Accessibility Skip to Global Navigation Skip to Local Navigation Skip to Content Skip to Search Skip to Site Map Menu

Otago’s “virtual desktop” is a crowd pleaser

Wednesday, 12 April 2017 2:50pm

Emerson-Pratt-lookout-image
Anywhere, any time … Information Technology Services Teaching and Learning Facilities Manager Emerson Pratt logs on to Otago’s virtual desktop on three different devices at the top of Signal Hill in Dunedin. Photo: Sharron Bennett.

A virtual desktop is so popular with Otago students and staff, they log on 1.4 million times a year, with about 80 per cent of students using it to access applications and storage provided by the University.

Otago’s virtual desktop was the first for any university in New Zealand and provides access to about 150 specialised applications any time, anywhere, on any device with internet access and a browser, Information Technology Services Teaching and Learning Facilities Manager Emerson Pratt says.

Roaming at high speed

The desktop saves students and staff on all our campuses from being anchored to campus computer rooms or their offices to use applications they need for their study or work – and means they do not have to buy the expensive applications themselves.

Otago’s virtual desktop provides access to the University’s high-speed servers, so the applications run as fast as possible, even on older phones and laptops that could never run the application by themselves.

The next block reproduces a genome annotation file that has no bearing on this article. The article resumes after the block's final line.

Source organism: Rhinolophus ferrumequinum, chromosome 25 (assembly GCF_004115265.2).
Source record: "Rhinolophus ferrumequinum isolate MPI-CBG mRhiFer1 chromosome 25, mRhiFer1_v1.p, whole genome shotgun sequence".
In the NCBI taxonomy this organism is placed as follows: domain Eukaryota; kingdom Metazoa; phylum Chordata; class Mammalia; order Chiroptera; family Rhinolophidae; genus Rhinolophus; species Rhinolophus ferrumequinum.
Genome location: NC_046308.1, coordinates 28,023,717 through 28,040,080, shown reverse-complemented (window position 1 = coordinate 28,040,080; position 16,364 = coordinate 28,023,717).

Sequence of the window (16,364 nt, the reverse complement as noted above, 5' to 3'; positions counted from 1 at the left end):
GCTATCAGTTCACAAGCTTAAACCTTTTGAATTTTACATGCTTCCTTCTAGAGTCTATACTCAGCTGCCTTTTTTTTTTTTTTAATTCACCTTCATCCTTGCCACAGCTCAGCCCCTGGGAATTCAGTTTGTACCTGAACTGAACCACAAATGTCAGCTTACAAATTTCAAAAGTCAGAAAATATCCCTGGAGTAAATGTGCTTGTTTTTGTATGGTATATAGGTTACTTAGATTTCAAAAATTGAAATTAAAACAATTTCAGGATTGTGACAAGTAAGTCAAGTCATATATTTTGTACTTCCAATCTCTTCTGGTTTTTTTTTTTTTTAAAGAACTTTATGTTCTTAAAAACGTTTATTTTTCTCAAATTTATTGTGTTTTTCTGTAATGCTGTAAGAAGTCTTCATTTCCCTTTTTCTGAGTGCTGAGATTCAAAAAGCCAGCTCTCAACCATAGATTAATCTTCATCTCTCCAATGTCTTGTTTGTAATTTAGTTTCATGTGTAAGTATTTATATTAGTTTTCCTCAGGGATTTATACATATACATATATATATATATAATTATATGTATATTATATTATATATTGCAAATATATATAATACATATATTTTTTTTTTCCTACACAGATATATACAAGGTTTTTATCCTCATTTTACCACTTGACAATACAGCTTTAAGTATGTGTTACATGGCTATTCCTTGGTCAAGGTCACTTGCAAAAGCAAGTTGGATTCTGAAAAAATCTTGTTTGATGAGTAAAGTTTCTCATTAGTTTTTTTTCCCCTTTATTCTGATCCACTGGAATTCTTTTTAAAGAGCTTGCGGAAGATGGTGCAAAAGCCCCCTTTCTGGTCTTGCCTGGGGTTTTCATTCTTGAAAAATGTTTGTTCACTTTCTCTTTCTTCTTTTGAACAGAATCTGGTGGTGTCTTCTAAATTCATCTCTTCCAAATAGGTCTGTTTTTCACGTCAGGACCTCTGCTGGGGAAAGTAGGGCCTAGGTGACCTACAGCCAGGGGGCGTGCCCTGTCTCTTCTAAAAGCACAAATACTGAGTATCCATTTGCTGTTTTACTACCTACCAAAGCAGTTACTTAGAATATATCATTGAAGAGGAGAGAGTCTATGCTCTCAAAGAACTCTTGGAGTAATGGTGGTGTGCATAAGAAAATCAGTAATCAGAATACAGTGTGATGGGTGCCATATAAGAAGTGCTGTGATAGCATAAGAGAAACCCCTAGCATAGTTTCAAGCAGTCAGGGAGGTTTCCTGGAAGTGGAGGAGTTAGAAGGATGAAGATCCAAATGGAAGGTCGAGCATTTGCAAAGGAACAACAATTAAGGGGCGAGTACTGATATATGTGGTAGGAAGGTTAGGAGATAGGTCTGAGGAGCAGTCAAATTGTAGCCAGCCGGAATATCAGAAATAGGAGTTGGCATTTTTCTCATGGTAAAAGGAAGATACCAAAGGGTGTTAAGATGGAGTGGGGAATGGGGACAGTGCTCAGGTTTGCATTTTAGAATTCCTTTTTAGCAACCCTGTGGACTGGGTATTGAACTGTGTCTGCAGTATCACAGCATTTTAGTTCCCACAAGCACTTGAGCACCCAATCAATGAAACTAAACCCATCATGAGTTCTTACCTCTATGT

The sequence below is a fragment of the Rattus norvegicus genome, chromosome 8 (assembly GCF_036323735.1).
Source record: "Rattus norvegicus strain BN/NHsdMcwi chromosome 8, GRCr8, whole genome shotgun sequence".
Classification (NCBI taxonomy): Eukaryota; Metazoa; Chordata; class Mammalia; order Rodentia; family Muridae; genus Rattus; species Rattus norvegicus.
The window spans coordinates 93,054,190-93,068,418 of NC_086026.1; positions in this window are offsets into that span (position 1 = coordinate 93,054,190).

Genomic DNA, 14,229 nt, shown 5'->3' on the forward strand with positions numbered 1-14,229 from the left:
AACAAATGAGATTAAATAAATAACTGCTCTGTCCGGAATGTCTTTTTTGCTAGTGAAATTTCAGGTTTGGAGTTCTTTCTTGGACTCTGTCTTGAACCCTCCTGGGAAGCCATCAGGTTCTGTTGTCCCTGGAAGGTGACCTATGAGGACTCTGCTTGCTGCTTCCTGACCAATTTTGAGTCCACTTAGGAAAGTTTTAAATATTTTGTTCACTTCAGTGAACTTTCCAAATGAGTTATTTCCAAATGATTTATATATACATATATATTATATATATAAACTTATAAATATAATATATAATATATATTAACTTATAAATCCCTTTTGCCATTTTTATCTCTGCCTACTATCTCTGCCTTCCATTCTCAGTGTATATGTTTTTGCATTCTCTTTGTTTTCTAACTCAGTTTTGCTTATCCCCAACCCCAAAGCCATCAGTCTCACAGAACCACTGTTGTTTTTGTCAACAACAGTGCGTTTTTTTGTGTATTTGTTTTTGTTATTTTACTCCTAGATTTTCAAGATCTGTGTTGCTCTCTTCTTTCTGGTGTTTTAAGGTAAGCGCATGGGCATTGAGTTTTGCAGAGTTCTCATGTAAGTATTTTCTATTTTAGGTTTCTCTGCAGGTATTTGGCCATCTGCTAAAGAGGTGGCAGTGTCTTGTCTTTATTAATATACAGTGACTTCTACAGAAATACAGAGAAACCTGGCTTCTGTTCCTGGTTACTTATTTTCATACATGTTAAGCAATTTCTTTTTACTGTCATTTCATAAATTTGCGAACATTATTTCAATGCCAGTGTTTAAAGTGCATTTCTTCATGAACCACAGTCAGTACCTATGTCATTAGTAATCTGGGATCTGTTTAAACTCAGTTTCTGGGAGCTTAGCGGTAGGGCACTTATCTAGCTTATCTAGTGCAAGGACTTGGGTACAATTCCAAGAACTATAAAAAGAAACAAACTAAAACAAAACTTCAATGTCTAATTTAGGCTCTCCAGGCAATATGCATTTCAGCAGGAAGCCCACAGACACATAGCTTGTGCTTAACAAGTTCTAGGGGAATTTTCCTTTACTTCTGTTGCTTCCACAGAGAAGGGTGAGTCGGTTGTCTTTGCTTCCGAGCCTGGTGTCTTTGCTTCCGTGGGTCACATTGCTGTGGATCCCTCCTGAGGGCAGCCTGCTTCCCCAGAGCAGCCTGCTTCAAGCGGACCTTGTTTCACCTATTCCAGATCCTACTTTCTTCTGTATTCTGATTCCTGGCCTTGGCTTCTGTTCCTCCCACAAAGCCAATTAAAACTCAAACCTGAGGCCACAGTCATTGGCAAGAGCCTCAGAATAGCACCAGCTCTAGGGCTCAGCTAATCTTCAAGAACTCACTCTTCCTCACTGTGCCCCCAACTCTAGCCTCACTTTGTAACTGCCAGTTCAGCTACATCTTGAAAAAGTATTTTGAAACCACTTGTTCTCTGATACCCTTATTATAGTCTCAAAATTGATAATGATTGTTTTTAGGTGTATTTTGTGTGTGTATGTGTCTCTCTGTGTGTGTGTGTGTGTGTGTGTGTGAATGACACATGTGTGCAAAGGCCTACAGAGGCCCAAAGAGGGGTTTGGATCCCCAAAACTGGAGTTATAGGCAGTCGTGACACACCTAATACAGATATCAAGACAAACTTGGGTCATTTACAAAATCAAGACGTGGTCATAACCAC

Staff and students have logged on from between 30 to 40 countries annually since the desktop was created three years ago – mostly from New Zealand, followed by Australia and the United States.

Students can also log on from the side of a mountain while doing fieldwork and load data into statistical analyses applications then get preliminary results immediately, cell phone reception allowing.

Students using their own devices create 35 per cent of the traffic on the desktop, and that ratio is climbing, Mr Pratt says.

Apps attract

The applications available can do everything from help teach maths to seven-year-olds (for the College of Education) and storing and managing references and citations for bibliographies to using specialist statistical software to analyse very large data sets, and overlaying detailed maps with a host of information about the population, minerals and climate in the area.